We’re excited to continue our new blog format: The Huddle. As anyone who’s journeyed through our ArtPlace website will see, we have a very diverse group of funded projects that make up the ArtPlace family. But as with many large and dispersed families, it’s often hard to connect with one another.
The Huddle recaps conversations where our ArtPlace funded projects and organizations came together to talk through topics, get advice, and perhaps even gossip a little. After each one, we will use these blogs to recap the insights, questions, and provocations from these conversations.
This round featured a conversation with Victoria Frey of the Portland Institute for Contemporary Art, Chase Fisher of the Five Points & Cultural District, Brad Carlin of Fusebox, and Sherry Dobbin of the Times Square Alliance on the question: How can creative placemaking better engage private developers and landlords?
The first step in any creative placemaking project is to think creatively about place. Sounds simple enough, right? Think again.
Sometimes all the questions can feel overwhelming: What types of spaces do specific projects require? How does changing a space effect the community at large? How can organizations work to mitigate the effects of involuntary displacement? How do organizations foster healthy, productive relationships with developers and landlords?
Is your head spinning yet? During this edition of The Huddle, our funded projects sat down to talk about their experiences with private developers, landlords, the outcomes of displacement and more.
Brad Carlin, the managing director of the Fuse Box Festival in Austin, TX, has been working for the last 2 years on thinkEAST, a 24-acre real estate development project in east Austin. Brad and his team are continuing a 30-year community effort to turn a former brownfield into a revitalized space. To do so, they've been working with private developers, but the road hasn't been easy–Austin is a rapidly growing and changing city. Some longtime residents are distrustful of the change, but, according to Brad, that's where arts organizations can step in as a facilitator of dialogue.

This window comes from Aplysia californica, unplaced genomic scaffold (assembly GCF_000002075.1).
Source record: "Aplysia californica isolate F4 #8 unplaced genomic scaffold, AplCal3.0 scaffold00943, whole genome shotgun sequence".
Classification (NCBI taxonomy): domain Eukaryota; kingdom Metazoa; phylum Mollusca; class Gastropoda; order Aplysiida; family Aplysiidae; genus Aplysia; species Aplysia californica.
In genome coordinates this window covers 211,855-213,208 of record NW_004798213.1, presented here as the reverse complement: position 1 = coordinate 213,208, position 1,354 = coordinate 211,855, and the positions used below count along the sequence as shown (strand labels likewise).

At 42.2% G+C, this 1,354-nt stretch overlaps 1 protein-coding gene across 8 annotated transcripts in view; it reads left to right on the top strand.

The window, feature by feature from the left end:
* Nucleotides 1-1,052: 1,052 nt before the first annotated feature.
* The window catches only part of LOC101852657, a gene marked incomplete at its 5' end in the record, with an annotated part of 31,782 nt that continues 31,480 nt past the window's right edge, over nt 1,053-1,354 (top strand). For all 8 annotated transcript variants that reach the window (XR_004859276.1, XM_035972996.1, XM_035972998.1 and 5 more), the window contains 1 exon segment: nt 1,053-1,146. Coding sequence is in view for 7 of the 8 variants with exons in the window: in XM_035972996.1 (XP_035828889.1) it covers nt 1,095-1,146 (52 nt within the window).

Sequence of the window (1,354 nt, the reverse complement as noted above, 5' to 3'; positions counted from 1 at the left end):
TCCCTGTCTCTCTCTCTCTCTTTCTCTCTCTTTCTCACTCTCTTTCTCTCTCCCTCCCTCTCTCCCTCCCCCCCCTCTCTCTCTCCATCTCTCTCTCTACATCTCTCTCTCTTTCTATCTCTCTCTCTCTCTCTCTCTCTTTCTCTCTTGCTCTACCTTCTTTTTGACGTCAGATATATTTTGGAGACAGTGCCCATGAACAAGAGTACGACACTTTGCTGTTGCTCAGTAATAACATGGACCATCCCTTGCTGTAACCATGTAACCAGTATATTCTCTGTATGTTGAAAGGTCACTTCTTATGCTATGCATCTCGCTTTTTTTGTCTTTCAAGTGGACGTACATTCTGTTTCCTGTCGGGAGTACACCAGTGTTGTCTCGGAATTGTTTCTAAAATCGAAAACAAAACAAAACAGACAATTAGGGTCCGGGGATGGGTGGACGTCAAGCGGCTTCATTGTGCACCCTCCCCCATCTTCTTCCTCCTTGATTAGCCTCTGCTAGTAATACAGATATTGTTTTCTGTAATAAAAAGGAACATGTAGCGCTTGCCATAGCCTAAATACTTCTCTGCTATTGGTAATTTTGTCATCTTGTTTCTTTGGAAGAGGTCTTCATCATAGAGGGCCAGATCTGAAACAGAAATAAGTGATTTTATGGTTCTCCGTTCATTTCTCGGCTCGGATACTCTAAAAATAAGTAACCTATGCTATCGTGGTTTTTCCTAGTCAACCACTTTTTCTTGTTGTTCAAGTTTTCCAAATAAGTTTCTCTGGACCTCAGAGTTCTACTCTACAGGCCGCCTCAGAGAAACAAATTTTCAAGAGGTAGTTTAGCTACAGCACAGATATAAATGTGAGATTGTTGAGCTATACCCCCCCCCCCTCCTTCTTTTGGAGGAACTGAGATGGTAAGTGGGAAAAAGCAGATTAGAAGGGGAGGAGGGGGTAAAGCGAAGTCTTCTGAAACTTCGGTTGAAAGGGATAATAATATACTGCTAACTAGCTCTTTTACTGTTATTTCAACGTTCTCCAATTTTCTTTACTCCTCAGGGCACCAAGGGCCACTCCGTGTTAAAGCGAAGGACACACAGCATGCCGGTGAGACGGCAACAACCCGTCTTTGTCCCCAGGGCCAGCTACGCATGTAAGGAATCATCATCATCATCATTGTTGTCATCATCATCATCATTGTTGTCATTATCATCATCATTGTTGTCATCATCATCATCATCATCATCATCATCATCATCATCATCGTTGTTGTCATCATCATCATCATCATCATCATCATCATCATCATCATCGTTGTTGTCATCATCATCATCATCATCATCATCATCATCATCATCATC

"[When the look and feel of neighborhoods change] people need to personify who to be upset with or who to have questions with," Brad explained. "That's where the role of the arts organization, at least in our case, was so powerful. We weren't the private developers, nor were we the city. Our neighborhood inherently distrusted anything the city said and anything the private developer said, so we were able to walk between them and work with them at the same time, especially in getting the community to see the difference."
Relationships between community stakeholders, landlords and private developers can be contentious and complicated, especially when cities change and property values go up.
Victoria Frey, executive director of the Portland Institute for Contemporary Art, shared her firsthand experience dealing with the effects of displacement in Portland: "We don't own the properties we program in. We seek space throughout the community to mount programs appropriate to the work and the art we're presenting. We're sort of the original pop-up," she told us.
“Portland was a very different twenty years ago when we founded. There were many under developed neighborhoods with large underutilized buildings. We built full theaters and exhibition spaces in vacant warehouses throughout what is now the Pearl District - then a dying industrial neighborhood. For the last four years, we've been finding this practice more and more difficult to maintain as the city rapidly develops and there is more out of town investment. We're engaging in very different ways with landlords now, we're becoming a larger part of the conversation about what neighborhoods can be, how to pull back on gentrification and what it would mean for us to reserve space for art and culture."